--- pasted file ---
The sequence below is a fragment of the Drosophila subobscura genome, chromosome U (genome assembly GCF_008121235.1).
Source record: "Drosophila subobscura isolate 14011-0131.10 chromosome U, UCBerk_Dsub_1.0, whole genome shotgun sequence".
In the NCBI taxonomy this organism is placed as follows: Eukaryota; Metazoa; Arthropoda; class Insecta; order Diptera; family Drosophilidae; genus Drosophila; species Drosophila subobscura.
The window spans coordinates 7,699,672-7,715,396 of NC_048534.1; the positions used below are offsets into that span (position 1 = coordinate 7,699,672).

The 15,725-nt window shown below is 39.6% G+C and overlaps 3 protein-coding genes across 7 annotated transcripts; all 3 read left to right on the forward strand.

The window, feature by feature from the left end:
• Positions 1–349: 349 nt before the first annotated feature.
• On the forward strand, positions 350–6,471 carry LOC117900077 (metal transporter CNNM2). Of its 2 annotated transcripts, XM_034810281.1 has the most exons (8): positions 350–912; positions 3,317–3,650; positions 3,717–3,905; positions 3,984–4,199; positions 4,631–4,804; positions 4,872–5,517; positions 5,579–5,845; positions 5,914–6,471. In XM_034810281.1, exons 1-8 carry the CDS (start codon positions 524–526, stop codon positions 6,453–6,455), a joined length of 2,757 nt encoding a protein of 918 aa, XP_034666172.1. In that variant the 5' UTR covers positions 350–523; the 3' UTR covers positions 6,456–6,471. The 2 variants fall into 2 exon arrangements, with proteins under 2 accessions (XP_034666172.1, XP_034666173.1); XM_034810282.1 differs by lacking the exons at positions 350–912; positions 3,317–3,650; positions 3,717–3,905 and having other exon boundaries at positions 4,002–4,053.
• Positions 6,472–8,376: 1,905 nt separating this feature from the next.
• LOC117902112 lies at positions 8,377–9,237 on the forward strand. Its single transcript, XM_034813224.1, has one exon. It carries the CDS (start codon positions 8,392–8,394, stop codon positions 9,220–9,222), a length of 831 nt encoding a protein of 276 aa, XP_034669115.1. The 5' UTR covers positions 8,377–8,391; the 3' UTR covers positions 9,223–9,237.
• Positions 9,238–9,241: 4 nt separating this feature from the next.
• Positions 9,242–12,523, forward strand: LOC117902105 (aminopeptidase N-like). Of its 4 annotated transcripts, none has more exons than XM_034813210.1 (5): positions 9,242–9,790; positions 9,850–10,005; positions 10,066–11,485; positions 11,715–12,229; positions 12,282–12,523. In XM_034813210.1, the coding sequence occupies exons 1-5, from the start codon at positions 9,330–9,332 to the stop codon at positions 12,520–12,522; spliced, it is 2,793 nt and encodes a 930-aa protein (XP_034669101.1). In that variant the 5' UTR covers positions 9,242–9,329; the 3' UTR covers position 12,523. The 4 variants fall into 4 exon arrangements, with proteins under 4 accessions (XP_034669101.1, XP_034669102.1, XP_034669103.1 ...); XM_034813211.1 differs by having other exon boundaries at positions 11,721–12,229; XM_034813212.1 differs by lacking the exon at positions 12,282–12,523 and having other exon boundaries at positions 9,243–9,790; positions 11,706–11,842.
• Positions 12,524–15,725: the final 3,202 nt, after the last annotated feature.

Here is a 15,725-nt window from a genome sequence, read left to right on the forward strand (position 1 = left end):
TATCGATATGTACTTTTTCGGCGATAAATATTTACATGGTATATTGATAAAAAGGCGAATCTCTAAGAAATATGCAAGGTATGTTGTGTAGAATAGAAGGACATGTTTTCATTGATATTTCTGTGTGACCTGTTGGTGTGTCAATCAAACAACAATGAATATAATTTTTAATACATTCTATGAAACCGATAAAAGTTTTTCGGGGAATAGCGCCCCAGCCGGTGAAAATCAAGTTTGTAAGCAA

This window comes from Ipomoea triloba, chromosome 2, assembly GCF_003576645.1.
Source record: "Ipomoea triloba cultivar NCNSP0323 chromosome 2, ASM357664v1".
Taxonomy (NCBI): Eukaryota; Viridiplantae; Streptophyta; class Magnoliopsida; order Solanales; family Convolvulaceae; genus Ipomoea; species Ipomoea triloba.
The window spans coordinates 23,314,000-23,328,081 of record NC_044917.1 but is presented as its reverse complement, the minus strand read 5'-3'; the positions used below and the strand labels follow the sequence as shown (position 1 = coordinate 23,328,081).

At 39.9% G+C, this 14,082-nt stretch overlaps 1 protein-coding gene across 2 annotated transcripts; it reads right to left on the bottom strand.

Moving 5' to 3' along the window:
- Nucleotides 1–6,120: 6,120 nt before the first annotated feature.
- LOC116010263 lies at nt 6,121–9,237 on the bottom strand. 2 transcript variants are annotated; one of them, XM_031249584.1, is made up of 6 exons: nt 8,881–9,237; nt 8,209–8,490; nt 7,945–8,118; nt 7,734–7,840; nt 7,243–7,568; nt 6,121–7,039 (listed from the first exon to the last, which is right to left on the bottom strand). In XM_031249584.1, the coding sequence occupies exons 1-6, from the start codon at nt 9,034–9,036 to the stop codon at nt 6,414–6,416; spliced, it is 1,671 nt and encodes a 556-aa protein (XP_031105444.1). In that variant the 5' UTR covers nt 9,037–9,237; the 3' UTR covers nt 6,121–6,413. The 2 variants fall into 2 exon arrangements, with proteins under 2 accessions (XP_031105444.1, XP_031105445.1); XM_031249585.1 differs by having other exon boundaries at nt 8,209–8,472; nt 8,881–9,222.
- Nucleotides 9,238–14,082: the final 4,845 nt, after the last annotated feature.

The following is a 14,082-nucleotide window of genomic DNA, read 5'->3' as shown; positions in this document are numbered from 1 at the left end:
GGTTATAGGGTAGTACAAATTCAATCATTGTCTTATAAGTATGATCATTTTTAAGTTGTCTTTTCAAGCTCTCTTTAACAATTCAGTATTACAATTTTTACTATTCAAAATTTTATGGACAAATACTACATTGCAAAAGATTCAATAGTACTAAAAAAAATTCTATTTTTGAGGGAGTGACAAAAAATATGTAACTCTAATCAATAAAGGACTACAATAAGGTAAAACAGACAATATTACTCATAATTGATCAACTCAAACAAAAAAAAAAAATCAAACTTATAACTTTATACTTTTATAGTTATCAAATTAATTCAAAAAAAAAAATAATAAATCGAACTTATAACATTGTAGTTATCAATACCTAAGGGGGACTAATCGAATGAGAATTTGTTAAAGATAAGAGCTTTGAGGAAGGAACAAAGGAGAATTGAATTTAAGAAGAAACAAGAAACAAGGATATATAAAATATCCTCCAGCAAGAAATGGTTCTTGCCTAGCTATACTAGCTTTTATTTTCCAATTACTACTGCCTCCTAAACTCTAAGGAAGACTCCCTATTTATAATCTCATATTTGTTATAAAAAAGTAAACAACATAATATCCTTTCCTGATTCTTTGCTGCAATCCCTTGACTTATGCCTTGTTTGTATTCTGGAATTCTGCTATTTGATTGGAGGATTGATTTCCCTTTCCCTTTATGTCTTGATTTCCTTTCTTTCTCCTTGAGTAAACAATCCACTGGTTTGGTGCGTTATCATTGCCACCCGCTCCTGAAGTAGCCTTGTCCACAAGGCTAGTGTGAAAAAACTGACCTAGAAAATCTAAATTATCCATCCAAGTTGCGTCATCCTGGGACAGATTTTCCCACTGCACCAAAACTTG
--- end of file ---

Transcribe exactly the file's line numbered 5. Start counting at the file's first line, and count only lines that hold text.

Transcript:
The 15,725-nt window shown below is 39.6% G+C and overlaps 3 protein-coding genes across 7 annotated transcripts; all 3 read left to right on the forward strand.